Ambulance chasing only gets you so far. Hitching a ride, metaphorically speaking, on rockets funded by private corporations seeking fortunes beyond Earth’s atmosphere is where it’s at for eager legal pioneers.
There are stellar opportunities for lawyers specializing in space exploration. Space law is quickly becoming an integral part of the evolving aerospace industry. These lawyers exist in a tightly knit industry that deals with all kinds of practical issues and some that seem cribbed from science fiction. Depending on whether the space lawyer is in private practice or academia, he or she could handle anything from liability laws pertaining to litigious space tourists to the legal framework surrounding human encounters with E.T.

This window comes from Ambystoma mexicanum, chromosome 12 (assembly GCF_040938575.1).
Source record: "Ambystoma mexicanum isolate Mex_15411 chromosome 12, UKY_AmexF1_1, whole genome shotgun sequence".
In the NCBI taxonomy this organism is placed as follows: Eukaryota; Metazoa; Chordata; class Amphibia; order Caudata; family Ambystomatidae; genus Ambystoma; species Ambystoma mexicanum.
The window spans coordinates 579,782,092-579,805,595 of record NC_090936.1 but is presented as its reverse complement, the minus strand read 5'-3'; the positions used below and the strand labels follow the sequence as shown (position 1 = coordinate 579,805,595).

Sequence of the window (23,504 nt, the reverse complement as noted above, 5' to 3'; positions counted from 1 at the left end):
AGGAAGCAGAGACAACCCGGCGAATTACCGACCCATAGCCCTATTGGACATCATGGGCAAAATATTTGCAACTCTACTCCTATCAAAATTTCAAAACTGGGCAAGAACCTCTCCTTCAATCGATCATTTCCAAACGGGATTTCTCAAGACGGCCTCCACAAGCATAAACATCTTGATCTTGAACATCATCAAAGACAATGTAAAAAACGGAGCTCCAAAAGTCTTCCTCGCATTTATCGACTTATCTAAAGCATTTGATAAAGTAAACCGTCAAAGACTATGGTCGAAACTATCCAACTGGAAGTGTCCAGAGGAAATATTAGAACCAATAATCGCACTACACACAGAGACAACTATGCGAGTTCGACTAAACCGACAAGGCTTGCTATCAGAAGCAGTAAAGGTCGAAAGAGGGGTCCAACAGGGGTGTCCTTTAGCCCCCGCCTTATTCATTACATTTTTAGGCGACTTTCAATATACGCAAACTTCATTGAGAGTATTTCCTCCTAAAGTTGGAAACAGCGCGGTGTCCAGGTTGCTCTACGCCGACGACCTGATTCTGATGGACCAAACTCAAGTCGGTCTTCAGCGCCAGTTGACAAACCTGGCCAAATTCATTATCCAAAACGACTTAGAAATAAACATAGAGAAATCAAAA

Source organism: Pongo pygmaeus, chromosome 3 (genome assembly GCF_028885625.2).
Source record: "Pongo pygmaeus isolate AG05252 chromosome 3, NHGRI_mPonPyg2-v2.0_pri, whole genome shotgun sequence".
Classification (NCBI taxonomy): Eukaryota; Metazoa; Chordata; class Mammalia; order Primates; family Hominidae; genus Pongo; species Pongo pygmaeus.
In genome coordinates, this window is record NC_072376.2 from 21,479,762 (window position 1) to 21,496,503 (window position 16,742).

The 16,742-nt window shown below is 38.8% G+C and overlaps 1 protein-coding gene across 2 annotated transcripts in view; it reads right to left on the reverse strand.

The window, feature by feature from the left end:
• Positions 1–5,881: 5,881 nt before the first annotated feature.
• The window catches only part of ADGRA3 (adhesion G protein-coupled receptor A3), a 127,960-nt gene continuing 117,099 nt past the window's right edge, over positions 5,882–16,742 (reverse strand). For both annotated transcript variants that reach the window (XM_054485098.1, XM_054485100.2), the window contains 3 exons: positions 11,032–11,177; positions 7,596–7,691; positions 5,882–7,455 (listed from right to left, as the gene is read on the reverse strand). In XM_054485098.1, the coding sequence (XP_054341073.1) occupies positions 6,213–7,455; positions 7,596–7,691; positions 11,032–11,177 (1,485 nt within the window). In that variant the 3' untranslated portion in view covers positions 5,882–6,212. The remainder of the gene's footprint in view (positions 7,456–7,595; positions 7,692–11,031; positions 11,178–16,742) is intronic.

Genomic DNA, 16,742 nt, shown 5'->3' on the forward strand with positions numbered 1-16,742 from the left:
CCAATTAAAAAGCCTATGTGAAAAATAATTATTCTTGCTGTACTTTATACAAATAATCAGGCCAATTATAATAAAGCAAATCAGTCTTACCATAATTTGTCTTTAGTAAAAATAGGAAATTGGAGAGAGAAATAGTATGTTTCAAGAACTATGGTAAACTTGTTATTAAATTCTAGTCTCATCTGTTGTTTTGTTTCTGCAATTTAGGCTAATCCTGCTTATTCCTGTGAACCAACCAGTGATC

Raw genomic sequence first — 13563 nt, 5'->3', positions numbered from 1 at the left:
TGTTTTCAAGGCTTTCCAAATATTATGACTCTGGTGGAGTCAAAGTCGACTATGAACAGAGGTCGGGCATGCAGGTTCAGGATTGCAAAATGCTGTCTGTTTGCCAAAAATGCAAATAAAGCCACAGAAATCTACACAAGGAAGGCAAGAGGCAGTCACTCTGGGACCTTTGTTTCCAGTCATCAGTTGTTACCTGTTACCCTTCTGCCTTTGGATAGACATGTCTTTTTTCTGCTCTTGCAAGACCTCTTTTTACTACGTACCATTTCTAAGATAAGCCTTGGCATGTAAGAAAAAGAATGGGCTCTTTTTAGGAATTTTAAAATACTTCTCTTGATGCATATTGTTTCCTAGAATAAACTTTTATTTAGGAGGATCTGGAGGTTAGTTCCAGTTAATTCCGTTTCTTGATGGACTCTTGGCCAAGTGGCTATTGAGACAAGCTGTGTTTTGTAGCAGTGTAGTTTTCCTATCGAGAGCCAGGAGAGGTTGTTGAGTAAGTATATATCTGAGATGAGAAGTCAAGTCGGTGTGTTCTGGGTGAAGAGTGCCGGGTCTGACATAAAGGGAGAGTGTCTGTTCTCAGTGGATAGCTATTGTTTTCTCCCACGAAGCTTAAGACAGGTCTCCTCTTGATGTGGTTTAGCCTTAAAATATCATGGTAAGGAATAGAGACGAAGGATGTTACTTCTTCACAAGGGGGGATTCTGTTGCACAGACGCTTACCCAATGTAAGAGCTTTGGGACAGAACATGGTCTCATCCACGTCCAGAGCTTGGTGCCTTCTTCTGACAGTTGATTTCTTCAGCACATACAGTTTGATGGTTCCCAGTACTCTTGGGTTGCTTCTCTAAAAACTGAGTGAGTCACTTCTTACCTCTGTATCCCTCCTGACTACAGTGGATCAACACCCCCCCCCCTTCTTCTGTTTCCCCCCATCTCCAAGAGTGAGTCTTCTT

â€œSpace tourists are usually high-income earners whose survivors can use high-powered lawyers–insurability for private space travel flights is a big issue at this time,â€ says space lawyer Doug Griffith, a former Marine Helicopter pilot now working within the commercial space industry. Like him, lots of space lawyers are veterans. And nearly all of them are space and science geeks who found a way to combine their passion for outer space with legal practice.
Space lawyers even have their own legal journal and university programs. The marvelously titled Journal of Space Law is published by the University of Mississippi Law School’s National Center for Remote Sensing, Air, and Space Law. Articles in the current issue deal with, among other things, death liability in commercial space flight accidents, international law relating to suborbital flights, and mineral rights for lunar mining. Students interested in space law also have the option of studying in the Space, Cyber, and Telecommunications Law program at the University of Nebraska-Lincoln; other law schools also offer space law courses within larger programs.